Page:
William Goldman has written some of the best movies in the past few decades that you can learn much about screenwriting structure by reading some of his screenplays for “Butch Cassidy and the Sundance Kid,” “Marathon Man,” “The Princess Bride,” and “Misery.” “Misery” is particularly interesting because the story is basically about one crazy woman keeping the hero trapped in her home before she plans on killing him.
The looming threat of a ticking time bomb deadline hangs over the hero’s head, the hero has two broken legs and is physically weaker than the villain, and the hero has to battle the villain in her own house where he’s trapped. To create a sense of false hope, there’s also a police officer who’s slowly piecing together the clues that will lead him to the hero. Not only is there suspense between the hero trying to outwit the villain, but there’s also suspense as the police officer keeps getting closer and closer to finding the hero.
“Misery” lets you see how to boil down the conflict between the hero and the villain where nothing else in the story matters except this conflict. Where bad movies go wrong is that they often introduce subplots or characters who have nothing to do with the hero vs. villain conflict. In every screenplay, the main focus should always be on this hero vs. villain battle.
“The Princess Bride” is another great screenplay to study for how it keeps the audience engaged. In this story, the hero actually dies. More importantly, all of the secondary characters are in pursuit of a goal. There’s a Spanish swordsman who’s hunting for the man who killed his father. There’s a giant who’s out to prove he’s not stupid. Then there’s the hero who wants to rescue the woman he loves. By studying “The Princess Bride,” you can see how multiple characters can pursue their own goals and still help the hero achieve his victory over the villain.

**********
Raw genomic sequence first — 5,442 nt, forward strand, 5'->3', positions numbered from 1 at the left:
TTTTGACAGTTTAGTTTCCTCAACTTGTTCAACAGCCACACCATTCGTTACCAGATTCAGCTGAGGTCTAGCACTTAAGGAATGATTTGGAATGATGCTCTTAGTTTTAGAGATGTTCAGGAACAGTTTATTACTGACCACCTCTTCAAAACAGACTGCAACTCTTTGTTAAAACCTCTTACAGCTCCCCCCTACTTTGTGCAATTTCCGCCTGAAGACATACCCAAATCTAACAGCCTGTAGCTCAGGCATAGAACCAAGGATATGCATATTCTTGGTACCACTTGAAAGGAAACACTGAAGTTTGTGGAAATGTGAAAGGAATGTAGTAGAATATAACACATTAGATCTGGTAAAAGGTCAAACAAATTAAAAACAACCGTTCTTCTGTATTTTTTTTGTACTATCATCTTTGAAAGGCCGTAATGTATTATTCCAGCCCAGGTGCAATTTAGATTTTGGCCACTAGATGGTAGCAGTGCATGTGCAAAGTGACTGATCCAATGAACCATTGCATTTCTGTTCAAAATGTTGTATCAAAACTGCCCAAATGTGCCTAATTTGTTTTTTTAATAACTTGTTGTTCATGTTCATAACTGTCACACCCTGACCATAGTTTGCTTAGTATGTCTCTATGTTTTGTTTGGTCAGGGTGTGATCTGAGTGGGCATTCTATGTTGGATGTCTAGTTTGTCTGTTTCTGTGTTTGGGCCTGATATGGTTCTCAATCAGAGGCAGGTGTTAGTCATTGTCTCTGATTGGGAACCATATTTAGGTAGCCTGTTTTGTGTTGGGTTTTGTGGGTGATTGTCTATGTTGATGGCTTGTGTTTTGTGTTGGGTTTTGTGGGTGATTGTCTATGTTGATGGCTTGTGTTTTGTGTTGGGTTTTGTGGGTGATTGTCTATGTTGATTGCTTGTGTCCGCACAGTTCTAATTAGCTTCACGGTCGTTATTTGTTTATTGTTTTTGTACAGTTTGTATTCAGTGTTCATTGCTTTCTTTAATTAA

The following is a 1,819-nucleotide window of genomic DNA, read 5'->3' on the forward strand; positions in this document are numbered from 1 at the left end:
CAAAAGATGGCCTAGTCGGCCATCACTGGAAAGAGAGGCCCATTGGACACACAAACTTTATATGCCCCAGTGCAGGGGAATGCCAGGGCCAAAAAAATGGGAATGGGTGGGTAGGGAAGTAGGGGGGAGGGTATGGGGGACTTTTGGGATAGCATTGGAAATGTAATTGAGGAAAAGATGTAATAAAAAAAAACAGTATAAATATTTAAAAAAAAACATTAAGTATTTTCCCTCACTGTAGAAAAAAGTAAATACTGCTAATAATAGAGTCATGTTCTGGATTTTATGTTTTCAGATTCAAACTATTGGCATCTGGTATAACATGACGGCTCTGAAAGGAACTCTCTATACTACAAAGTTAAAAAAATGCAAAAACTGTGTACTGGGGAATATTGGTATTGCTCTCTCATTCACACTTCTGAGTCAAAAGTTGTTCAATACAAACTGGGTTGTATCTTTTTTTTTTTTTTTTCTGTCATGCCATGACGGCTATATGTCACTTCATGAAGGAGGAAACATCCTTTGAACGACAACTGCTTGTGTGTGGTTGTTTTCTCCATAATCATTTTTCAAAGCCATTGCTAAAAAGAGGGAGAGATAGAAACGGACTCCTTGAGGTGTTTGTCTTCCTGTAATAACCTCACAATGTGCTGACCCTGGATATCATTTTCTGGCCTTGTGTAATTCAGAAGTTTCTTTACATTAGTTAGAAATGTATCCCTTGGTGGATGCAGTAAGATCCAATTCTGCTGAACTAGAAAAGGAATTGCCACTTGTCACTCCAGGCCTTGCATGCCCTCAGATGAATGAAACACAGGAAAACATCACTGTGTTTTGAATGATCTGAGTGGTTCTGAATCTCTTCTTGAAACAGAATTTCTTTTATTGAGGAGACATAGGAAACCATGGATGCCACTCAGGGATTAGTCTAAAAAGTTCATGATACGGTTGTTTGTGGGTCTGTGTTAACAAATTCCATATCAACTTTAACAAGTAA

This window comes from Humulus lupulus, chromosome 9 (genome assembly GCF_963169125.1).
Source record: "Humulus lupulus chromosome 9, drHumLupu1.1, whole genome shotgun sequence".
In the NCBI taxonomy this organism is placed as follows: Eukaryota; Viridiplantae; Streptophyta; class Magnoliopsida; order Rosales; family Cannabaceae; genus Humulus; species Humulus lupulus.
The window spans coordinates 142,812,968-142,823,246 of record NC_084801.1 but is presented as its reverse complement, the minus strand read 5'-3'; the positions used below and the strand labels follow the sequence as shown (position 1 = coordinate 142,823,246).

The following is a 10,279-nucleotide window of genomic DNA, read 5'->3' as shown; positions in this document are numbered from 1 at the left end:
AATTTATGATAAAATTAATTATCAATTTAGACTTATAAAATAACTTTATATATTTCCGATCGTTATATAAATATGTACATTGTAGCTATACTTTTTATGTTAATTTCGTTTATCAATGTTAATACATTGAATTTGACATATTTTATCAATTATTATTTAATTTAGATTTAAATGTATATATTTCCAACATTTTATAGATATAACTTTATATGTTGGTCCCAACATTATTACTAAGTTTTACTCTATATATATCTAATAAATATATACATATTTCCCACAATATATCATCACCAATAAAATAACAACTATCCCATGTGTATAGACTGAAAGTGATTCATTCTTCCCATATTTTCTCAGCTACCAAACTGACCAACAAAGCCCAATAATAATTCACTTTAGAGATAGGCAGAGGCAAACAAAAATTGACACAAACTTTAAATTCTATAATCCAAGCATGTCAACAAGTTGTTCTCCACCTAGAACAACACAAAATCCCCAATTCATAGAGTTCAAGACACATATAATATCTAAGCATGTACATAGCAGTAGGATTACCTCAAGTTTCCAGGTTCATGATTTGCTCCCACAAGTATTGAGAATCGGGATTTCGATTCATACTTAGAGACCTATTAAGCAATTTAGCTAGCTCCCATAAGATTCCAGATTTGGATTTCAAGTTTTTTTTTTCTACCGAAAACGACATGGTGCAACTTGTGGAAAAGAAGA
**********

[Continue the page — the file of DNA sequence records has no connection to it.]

By reading screenplays and seeing the movies, you can see what scenes were cut and why. In “Butch Cassidy and the Sundance Kid,” there’s a scene where the heroes watch a fictional movie depicting their own deaths. Despite being a great scene that foreshadows their eventual deaths, this scene got cut because it simply slowed the action down. Watch the movie and you’ll see that there’s no need for this scene, yet when reading the screenplay, this scene seems integral to the story. That just shows that what looks good in a script won’t always work when actually filming a movie.
“Four Screenplays” gives you four excellent screenplays to study from a master story teller who has created some of the most popular (and profitable) movies of the past few decades. Read screenplays, watch movies, and more importantly, keep writing. Do those three tasks and you can’t help but become a better screenwriter over time.